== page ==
Gauntlet Legends
The third game in the Gauntlet series, Gauntlet Legends started out as a 4-player arcade game that allowed players to save their progress via a unique password system. The game was later ported to the main home consoles of the era, one of which was the Dreamcast (obviously). The gameplay is pretty basic to be honest - you choose a character from one of the various classes (differentiated by strength, speed, armour and magical ability) and then set off across the realm ridding the land of all sorts of evil imp-type creatures who pour into the stages through portals. You can destroy these portals to cut off the never-ending supply of foes, and also level up your chosen character by defeating more enemies and collecting gold and other power ups.

As stated, the game is a pretty standard port of the arcade title and as such it looks fairly decent. The levels themselves are less like the standard mazes of the original Gauntlet and feel more 'organic' on account of the multiple levels and 'outdoors' nature of the majority of the environments. Upon first playing Legends I wasn't really taken with the basic nature of the game - you simply wander around the map collecting keys and hemming the attack button and searching for the exit...but after a while a sort of naive charm shone through and I kind of 'got' why some people like this series. It can be quite satisfying levelling your character and finding stashes of gold. Overall, Gauntlet Legends is a fun little game and is really meant to be played with three other players alongside you, but even as a single player experience it can be fairly entertaining.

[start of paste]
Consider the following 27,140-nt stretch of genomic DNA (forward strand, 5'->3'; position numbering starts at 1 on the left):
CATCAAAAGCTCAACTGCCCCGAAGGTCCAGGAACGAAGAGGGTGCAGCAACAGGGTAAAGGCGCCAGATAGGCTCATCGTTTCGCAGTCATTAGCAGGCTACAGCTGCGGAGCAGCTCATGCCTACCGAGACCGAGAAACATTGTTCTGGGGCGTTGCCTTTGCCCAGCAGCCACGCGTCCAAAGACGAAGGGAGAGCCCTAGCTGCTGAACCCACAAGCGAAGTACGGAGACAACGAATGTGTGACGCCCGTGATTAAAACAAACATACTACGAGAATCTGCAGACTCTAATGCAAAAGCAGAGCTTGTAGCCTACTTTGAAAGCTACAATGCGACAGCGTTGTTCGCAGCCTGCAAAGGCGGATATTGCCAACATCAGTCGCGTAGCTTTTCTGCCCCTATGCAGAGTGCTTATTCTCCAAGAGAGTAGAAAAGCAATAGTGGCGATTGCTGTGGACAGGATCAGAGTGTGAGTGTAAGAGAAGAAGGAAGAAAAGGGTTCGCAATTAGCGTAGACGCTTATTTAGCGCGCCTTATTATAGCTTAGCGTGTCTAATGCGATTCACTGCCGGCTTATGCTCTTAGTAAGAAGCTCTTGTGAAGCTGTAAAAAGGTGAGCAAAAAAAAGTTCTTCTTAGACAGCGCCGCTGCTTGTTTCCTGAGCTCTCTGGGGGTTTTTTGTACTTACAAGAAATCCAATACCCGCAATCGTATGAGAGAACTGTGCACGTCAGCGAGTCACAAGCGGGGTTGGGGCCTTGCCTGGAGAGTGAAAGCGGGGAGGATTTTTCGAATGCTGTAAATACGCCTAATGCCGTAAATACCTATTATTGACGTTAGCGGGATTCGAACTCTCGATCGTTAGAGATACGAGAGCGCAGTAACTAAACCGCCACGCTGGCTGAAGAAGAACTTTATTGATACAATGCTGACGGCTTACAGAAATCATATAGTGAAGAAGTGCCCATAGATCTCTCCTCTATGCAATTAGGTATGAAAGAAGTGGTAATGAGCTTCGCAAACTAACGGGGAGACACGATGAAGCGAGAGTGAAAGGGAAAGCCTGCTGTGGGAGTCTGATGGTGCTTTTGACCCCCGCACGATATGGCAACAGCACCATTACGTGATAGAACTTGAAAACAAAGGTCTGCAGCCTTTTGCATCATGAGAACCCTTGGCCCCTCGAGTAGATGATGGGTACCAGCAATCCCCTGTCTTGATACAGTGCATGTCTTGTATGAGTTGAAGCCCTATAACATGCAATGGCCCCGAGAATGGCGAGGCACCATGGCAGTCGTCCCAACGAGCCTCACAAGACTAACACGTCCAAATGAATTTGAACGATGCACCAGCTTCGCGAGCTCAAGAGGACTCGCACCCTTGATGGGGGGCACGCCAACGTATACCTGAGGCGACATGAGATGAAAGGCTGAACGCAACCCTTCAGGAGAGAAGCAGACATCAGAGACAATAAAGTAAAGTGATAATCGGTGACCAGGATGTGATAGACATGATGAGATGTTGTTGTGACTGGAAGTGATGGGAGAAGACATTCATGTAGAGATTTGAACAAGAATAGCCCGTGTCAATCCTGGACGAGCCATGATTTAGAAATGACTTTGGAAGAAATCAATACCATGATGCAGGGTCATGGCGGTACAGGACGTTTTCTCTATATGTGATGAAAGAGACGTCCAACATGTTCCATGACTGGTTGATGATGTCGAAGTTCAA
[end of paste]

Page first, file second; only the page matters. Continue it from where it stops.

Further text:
While this is by no means every fantasy-themed game on the Dreamcast, the boundaries do get a little blurred with some of the other titles I could mention. Things like Dragon Riders, Silver and Lodoss are indeed set in their own fantasy worlds, but they are more RPGs and if I start talking about those, other things like Evolution, Grandia and Time Stalkers could also get pulled in. There's Soul Reaver too, but again that's more of a supernatural adventure and is slightly different from the games listed above as it has you playing as a vampire rather than as a sword-wielding hero type. But what do you think? Agree or disagree? Let us know in the comments...